Sworn Translator vs Freelance Translator

Yes, it has been ages since the last time I wrote in my blog. The thing is that when I arrived to Argentina, I was met with chaos. I was experiencing reverse culture shock, I had to study for my last subject (International Law), and I was struggling hard to find a job. To keep my mind busy, I decided to study while applying to different jobs.

After a month of intense studying, the effort has paid off and, since last Thursday, I am a sworn translator.

My family and friends on my graduation day. On the same day you sit for and you pass your last exam, it is customary in Argentina for family and friends to throw eggs and flour at the recently grad.
My family and friends on my graduation day. On the same day you sit for and you pass your last exam, it is customary in Argentina for family and friends to throw eggs and flour at the recently grad.

Is a sworn translator the same as a freelance translator?

A sworn or certified translator is a person who attests the translation is faithful and accurate with regard to the original document. In Argentina, in order to be a sworn translator you must hold a bachelor`s degree, and be registered in a Translators Association according to the region. However, in other countries, like in the USA, translators must pass a challenging exam.

A freelance translator is a person with excellent command of the source and target language who transfers knowledge and culture from one language to the other.


There is a common misbelief that a professional translator has to be “sworn” to do a certain job; however, that is not the case. Freelance translators can translate most of the documents sworn translators translate, except for documents that are submitted to public or administrative agencies of the Government, or to foreign entities. Some examples of documents that are only translated by sworn translators are: contracts, birth and marriage certificates, and passports, ID cards, diplomas, transcripts, balance sheets, articles of incorporation, by-laws, among others.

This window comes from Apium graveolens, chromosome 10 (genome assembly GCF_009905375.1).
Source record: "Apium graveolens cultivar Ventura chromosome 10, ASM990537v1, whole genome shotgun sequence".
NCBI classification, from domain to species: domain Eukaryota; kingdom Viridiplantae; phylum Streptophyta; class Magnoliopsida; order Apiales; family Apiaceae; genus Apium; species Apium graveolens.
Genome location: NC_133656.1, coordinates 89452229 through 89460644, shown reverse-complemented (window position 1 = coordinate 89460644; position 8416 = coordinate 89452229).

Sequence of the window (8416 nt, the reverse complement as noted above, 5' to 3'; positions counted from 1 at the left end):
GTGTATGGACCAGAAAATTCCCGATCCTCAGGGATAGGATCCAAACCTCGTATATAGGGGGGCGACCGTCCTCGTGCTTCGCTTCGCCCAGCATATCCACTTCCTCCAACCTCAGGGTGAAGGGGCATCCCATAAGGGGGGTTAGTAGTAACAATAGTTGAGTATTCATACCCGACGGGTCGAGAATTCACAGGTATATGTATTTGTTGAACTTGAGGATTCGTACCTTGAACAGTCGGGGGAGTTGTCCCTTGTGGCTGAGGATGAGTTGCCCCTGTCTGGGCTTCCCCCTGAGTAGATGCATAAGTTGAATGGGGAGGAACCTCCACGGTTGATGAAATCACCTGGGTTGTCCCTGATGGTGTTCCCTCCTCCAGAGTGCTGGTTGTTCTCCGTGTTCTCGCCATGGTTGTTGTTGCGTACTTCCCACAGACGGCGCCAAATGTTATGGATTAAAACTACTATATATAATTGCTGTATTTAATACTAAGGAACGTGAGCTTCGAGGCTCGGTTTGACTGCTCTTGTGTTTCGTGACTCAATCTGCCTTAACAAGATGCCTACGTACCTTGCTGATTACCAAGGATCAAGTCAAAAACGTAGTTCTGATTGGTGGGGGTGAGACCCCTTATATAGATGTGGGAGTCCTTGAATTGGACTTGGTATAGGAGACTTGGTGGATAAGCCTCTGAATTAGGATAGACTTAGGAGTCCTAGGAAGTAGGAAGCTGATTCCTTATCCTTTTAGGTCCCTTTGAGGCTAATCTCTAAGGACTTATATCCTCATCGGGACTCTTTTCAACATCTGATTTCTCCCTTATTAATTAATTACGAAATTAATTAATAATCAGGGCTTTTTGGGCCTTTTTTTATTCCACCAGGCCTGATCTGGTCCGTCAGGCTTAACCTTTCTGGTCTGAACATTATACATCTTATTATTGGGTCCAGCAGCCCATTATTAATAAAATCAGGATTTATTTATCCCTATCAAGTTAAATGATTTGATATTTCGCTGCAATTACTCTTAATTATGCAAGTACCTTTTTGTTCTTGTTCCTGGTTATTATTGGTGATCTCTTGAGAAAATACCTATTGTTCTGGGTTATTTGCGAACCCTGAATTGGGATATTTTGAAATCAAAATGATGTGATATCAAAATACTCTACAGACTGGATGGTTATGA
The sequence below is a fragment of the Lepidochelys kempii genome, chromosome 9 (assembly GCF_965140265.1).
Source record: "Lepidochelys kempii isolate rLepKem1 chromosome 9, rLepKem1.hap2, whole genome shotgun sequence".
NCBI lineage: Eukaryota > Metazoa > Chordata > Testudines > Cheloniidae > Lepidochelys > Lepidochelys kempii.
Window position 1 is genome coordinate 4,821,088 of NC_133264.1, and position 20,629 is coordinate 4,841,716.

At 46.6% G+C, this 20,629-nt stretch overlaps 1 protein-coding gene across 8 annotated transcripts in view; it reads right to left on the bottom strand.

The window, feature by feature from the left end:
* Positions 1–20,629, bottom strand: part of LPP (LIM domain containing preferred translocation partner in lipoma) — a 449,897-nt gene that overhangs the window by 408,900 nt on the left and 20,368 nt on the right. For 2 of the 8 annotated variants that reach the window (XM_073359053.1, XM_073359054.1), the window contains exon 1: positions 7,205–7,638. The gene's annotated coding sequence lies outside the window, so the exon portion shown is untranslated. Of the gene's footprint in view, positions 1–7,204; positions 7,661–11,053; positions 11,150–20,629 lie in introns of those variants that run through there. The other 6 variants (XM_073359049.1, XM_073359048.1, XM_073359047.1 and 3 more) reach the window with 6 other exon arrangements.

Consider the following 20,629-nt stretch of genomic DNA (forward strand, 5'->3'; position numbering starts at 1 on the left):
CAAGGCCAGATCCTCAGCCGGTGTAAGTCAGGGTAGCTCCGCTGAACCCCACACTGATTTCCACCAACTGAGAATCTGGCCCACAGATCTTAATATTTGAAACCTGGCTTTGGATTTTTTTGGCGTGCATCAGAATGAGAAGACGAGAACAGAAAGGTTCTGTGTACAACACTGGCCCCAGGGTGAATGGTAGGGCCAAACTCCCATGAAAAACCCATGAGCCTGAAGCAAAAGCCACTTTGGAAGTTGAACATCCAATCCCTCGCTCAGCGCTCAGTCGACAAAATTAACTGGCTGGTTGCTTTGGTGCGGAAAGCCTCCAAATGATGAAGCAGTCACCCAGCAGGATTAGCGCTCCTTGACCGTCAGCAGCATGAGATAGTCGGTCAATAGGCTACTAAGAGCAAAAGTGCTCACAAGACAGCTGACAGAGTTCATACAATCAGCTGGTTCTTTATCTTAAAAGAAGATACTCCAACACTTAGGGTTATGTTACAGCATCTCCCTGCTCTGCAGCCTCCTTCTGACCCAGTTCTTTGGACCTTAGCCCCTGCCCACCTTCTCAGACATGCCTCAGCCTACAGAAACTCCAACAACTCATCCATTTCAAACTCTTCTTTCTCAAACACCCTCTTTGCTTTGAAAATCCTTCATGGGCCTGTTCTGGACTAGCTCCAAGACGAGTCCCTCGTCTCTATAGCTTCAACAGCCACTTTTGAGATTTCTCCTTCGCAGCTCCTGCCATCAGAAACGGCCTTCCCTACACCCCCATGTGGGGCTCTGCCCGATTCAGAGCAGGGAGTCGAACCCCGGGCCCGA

I hope you enjoyed this short post. Please feel free to add any comment and thoughts. My next blog is going to be on what to do after graduation and looking for jobs.


As I was packing my belongings to travel to Miami, I was wondering which would be the most important elements a translator must carry with himself besides knowledge. I came up with a list of the most used things every translator should have.

#1 Computer

A computer is essential to work online and offline. The translator may work on a document in different formats (word, PDF, excel), save it, and edit it later. He can research specific topics and create parallel texts. It also enables communication with the client if their phone doesn’t work or their battery died.

#2 Monolingual dictionaries

A monolingual dictionary provides the definition of the word, pronunciation, and gives examples of the word in context. In case a word lacks an equivalent term in the target language, a monolingual dictionary is the first resource to understand the meaning of the term and to provide an equivalent expression.

#3 Bilingual dictionaries

Bilingual dictionaries provide the equivalent term in the target language. They are the most used among translators. The translator looks for the definition of the word according to its context.

#4 Parallel corpora

A parallel corpus is a recollection of texts in two languages. It may contain text pairs which are not translations of each other but texts which were developed independently in each language. It offers an opportunity to align original and translation, to gain insights in translation and to create bilingual glossaries.

#5 Bilingual glossaries

Glossaries are other resources employed by translators. They may be more specific than a bilingual dictionary which may contain more specialized vocabulary on a specific topic. You may create them from scratch by means of parallel corpora.

#6 Specialized bilingual dictionaries

Specialized bilingual dictionaries are essential elements in which the translator has access to a specific equivalent term in the target language. If there are no specialized dictionaries on a certain area, most translators create their personalized glossaries.

#7 Computer- Assisted Translation

Some but not all translators make use of Computer- Assisted Translation tools (or CAT), where texts are broken into segments and translation units are saved in a database called Translation Memory (TM).The most used translation memories are Wordfast, SDL Trados Studio, Déjà Vu, Memo Q, among others.

I hope you have enjoyed my list of essential elements translators need. If you feel like adding elements to the list you are more than welcome.

A thought on Cultural Immersion

Next week, I will finish my exchange program at Dickinson College, and at this moment, some memories bubble to the surface. After packing my clothes and belongings, the smell of the yellow books borrowed from the library or the glimpse of photos from the first weeks in the US trigger the best and the worst moments I have had in my life so far.